A team of Hadassah surgeons implanted a CartiHeal scaffold into a 30-year- old woman’s knee at Hadassah Medical Center. This surgery was a part of a global multi-center clinical trial that is taking place in Israel, the United States and Europe to test a new coral-based implant, Agili-C, developed by the Israeli startup CartiHeal Ltd. It is hoped that the new procedure will bring relief to millions of knee pain sufferers.
The woman, after repeated attempts to fix the worn-down cartilage in her knee had failed to bring relief, received an implant which, it is hoped, will help regenerate her cartilage and bone over time.
CartiHeal believes it has found the solution for people who have cartilage defects with or without mild to moderate knee osteoarthritis, a deterioration of cartilage and the underlying bone. “The idea is to take patients who are still active and to try to treat them before they reach the need for a knee replacement,” said Nir Altschuler, the CEO and founder of CartiHeal.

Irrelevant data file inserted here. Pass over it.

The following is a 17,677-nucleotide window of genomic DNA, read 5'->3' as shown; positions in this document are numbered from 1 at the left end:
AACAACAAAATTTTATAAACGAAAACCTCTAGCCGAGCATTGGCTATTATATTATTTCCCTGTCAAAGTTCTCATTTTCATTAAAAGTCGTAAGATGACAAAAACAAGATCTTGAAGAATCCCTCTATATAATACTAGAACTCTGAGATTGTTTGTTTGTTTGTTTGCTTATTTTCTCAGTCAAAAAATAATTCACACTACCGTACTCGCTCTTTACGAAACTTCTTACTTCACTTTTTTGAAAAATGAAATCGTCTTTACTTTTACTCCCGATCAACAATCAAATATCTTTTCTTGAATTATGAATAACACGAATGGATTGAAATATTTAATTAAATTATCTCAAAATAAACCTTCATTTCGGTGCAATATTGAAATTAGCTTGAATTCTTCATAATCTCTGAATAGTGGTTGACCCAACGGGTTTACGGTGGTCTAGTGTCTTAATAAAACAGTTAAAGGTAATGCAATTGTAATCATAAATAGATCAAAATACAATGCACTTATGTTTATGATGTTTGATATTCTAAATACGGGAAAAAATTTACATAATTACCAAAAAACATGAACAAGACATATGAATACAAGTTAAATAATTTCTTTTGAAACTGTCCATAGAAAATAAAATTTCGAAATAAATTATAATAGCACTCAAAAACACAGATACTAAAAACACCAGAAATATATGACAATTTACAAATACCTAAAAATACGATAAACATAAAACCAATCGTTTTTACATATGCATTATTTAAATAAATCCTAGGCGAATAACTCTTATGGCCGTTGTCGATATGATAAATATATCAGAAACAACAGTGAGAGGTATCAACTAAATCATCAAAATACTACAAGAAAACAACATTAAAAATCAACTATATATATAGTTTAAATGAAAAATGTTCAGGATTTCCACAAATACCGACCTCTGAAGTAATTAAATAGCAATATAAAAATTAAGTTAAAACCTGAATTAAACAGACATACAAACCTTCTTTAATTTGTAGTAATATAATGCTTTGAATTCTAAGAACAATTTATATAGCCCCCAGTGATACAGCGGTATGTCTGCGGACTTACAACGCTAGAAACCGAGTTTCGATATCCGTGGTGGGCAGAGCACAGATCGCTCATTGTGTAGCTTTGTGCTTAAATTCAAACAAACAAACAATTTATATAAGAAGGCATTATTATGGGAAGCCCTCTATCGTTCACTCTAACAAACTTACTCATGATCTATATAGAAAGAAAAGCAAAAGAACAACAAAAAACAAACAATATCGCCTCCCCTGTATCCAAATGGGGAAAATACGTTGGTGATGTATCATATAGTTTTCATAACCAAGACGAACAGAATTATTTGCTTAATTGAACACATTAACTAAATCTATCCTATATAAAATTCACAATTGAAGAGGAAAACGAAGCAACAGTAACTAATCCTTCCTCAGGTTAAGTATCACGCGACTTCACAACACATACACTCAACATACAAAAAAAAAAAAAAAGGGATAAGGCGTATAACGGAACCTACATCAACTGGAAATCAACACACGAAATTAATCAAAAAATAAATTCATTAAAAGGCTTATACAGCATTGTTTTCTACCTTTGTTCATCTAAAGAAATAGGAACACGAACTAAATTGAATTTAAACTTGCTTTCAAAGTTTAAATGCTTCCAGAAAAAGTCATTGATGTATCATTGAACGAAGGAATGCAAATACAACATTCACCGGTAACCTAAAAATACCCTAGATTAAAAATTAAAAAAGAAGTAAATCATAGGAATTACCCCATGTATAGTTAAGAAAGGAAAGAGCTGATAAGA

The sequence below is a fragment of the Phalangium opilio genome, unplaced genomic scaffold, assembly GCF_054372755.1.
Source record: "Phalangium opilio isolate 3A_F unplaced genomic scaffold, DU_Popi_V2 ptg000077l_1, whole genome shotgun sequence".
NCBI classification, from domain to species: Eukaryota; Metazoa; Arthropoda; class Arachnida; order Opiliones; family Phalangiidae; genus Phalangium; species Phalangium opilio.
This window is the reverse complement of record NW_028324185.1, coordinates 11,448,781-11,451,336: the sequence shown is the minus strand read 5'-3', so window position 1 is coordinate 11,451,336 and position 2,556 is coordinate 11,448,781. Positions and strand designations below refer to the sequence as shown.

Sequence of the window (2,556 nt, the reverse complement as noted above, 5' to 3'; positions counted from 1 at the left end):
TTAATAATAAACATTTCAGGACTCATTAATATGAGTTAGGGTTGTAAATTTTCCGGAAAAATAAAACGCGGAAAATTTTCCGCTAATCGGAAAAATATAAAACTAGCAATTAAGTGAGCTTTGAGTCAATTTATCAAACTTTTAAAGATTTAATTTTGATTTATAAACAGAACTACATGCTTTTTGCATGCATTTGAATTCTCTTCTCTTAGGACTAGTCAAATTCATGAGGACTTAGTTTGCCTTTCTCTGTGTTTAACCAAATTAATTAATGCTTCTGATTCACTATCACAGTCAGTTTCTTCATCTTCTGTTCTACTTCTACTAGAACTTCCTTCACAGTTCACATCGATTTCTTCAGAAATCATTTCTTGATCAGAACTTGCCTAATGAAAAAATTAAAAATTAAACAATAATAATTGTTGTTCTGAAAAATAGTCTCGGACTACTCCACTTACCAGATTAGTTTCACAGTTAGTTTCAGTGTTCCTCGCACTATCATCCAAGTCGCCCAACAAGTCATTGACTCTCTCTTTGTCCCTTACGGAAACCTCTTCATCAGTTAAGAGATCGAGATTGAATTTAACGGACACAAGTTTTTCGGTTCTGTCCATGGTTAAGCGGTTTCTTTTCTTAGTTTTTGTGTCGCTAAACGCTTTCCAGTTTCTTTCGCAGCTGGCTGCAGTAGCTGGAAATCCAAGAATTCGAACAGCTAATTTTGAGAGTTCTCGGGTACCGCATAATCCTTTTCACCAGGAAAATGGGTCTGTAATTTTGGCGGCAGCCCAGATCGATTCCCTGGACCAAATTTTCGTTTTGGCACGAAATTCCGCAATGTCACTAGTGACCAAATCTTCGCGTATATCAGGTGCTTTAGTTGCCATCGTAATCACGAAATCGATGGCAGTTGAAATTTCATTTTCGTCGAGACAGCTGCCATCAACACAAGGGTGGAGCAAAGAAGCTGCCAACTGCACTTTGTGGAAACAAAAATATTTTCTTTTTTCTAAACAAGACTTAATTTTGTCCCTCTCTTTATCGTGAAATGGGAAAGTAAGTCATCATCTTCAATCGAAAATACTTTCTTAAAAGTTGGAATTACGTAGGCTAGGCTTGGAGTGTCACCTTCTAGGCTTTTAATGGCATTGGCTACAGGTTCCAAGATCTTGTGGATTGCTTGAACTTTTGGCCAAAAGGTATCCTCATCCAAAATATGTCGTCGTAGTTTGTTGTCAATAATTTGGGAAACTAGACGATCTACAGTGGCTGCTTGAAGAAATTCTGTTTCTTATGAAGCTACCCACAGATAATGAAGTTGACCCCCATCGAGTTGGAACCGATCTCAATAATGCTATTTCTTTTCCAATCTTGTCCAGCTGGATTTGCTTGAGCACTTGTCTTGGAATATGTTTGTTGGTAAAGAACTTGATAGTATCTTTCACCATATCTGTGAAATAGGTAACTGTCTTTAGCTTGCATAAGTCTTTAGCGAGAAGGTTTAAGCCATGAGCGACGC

The implant in Israel was performed by Dr. Adi Friedman, director of the Center for Arthroscopic Surgery and Sports Injuries, of the Department of Orthopedic Surgery at Hadassah Medical Center in Jerusalem.
“The need for an implant that leads to the re-growth of damaged cartilage is a real urgency in the orthopedic field; we hope the experiment will succeed, and that the implant will be the breakthrough that we have been waiting for, for many years,” Friedman said in a statement. “The transplant went smoothly, and I am hopeful that the patient will soon return to a fully functional and pain-free life. We intend to recruit more patients for the trial. “
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